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Sinhala hawks have nothing to lose

Sri Lanka’s Tamil, both in the island and the Diaspora, are now all too familiar with the laissez-faire approach the international community adopts in responding to humanitarian abuses against Tamil civilians in Sri Lanka. Hence, there was no particular surprise to the muted reaction from the international community when state-organized mobs, in some cases with the support of the security forces, embarked on a series of attacks on Tamils in the Trincomalee district.



Almost since independence and throughout the decades long ethnic question there have been several episodes of state-sponsored violence against its ethnic minorities. The most notorious was the 1983 anti-Tamil pogrom. President J.R. Jayawerdene, in the aftermath of violence that killed over 3,000 Tamils, asserted with satisfaction, that the minorities had been ‘taught a lesson’. His international allies murmured some discontent before carrying on as usual.



A decade later, the Sri Lankan military embarked on the ethnic cleansing of Tamils from large swathes of the island’s east, instigating a series of massacres which resulted in the mass movement of Tamils out of the area as Sinhala colonists moved into their homes. The violence and this strategy only ended when the LTTE began to retaliate in a similar manner.



Even before last month’s anti-Tamil rioting, the government of President Mahinda Rajapakse and its allies had indicated that violence against the wider Tamil population is tolerable, at the least, and at worst, a legitimate means of subduing Tamil political ambitions. Mangala Samaweera, the Rajapakse administration’s foreign minister, floated a veiled threat during a recent visit to the United States, saying that should LTTE violence against state forces increase, the Sri Lankan government ‘may not be able to restrain’ Sinhala mobs from attacking Tamils. Champika Ranawake, the policy guru of the Jathika Hela Urumaya (JHU), the hardline Buddhist party allied to Rajapakse, was far more lucid, stating: “in the event of a war, if the 40,000 government troops stationed in Jaffna are killed, then 400,000 Tamil civilians living in Colombo will be sent to Jaffna in coffins.”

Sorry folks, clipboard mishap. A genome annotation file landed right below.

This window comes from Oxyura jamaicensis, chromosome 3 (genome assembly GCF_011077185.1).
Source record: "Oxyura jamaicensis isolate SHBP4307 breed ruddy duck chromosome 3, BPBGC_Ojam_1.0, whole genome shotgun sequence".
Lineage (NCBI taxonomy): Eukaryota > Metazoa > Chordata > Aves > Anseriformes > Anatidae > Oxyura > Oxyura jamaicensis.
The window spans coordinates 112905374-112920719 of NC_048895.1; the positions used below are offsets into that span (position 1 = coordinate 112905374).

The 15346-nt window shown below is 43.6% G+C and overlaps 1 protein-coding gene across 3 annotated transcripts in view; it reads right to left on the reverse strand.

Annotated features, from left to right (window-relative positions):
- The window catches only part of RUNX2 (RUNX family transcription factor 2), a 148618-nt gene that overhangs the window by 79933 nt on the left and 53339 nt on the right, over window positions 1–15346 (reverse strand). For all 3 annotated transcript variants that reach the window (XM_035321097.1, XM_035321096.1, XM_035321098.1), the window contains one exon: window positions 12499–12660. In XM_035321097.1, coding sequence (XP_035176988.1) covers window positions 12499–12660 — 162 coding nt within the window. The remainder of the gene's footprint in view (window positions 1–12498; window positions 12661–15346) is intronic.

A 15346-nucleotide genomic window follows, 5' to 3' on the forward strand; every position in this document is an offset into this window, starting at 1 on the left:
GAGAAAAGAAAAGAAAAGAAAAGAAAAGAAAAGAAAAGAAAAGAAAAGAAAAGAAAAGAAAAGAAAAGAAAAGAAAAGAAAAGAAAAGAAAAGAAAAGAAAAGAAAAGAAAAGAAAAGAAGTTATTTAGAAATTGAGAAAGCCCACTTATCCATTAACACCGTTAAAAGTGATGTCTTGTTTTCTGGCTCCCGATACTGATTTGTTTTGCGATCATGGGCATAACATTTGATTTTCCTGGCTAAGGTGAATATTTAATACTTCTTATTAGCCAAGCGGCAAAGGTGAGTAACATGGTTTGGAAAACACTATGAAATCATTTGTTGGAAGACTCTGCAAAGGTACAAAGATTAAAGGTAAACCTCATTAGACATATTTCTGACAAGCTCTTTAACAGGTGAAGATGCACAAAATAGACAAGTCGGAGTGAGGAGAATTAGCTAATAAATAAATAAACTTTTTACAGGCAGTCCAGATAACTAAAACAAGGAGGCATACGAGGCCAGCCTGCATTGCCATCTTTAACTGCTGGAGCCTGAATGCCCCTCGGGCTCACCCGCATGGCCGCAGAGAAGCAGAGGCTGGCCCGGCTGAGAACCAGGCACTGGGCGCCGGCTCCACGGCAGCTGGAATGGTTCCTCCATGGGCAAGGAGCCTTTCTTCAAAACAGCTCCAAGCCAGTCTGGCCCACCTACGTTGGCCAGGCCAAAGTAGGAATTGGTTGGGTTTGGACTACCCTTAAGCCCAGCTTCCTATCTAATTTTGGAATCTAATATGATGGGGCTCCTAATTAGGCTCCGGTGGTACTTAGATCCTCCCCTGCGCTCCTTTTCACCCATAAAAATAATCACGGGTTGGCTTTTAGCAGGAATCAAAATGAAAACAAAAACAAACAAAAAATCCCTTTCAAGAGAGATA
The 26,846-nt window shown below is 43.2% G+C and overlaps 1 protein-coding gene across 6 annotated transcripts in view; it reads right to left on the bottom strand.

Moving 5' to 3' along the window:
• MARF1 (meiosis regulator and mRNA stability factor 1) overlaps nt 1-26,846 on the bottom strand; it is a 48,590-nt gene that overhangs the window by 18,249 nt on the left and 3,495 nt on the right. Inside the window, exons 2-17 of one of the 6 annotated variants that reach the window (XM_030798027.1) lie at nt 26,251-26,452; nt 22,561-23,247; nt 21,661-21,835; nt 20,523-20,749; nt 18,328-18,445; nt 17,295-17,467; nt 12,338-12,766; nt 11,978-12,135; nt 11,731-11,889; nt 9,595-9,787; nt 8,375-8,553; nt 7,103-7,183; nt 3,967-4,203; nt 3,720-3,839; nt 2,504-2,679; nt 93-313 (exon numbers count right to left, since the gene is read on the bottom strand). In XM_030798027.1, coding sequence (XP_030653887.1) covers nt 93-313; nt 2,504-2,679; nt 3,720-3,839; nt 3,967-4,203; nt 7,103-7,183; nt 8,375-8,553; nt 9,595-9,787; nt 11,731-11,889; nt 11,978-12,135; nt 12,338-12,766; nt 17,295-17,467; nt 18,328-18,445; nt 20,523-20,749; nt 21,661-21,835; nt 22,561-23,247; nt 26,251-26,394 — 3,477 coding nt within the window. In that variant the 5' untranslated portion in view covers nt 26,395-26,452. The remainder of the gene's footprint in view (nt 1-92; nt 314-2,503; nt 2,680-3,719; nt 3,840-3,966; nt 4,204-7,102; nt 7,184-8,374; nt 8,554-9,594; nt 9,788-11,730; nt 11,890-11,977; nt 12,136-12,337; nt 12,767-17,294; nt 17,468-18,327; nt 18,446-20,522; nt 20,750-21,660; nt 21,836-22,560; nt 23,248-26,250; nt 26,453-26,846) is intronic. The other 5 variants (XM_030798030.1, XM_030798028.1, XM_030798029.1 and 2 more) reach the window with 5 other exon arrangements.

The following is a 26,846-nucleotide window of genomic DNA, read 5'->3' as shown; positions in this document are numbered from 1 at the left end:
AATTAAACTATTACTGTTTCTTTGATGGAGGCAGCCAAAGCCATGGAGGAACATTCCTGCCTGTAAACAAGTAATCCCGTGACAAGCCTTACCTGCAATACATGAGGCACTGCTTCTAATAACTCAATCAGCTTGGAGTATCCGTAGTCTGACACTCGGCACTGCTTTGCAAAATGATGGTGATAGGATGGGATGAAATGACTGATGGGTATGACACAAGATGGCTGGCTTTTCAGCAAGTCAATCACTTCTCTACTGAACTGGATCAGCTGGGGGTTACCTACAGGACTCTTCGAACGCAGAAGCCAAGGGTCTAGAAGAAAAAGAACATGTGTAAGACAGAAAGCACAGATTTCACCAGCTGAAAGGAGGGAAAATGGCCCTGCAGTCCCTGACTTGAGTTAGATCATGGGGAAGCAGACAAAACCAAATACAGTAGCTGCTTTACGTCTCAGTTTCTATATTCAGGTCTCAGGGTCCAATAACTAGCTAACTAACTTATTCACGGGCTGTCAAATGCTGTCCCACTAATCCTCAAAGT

To date, the international community have chosen to allow President Rajapkase, despite his ultra-nationalist electioneering, the benefit of the doubt. The Colombo diplomatic community chose to embrace a comforting fiction that the President has been misjudged and is, in fact, a moderate attempting to placate his rightwing allies on which he is dependent. The policies now being implemented by Colombo vis-à-vis the Tamils must therefore have come as a rude shock. Repeated actions by Colombo that might have escalated the violence to an all out war have only been interrupted as the Indian government has not been averse to stepping in and telling Rajapakse to knock it off.



India, through its extensive experience in the region, has long been familiar with the duplicitous and chauvinistic politics of the Sinhala leadership, even if it has supported the latter to specific ends. Furthermore, with elections looming in Tamil Nadu and sympathy for the Sri Lankan Tamil plight growing there, India would come under severe pressure to act should Colombo’s actions result in large numbers of civilian casualties. Meanwhile, India has undoubtedly also been irritated by the Sri Lankan government’s decision to pursue Pakistan as a partner, after they failed to elicit support for their hard line policies from New Delhi. Historically an unreliable partner, there is no reason for New Delhi to give the current Colombo administration substantial backing.



The rest of the international community are however not burdened with the same concerns. The Tamils are well aware that the international community in the past has been happy to allow the Sri Lankan state to inflict collective punishment on its minority population to achieve its military objectives and thereby, their (international) interests.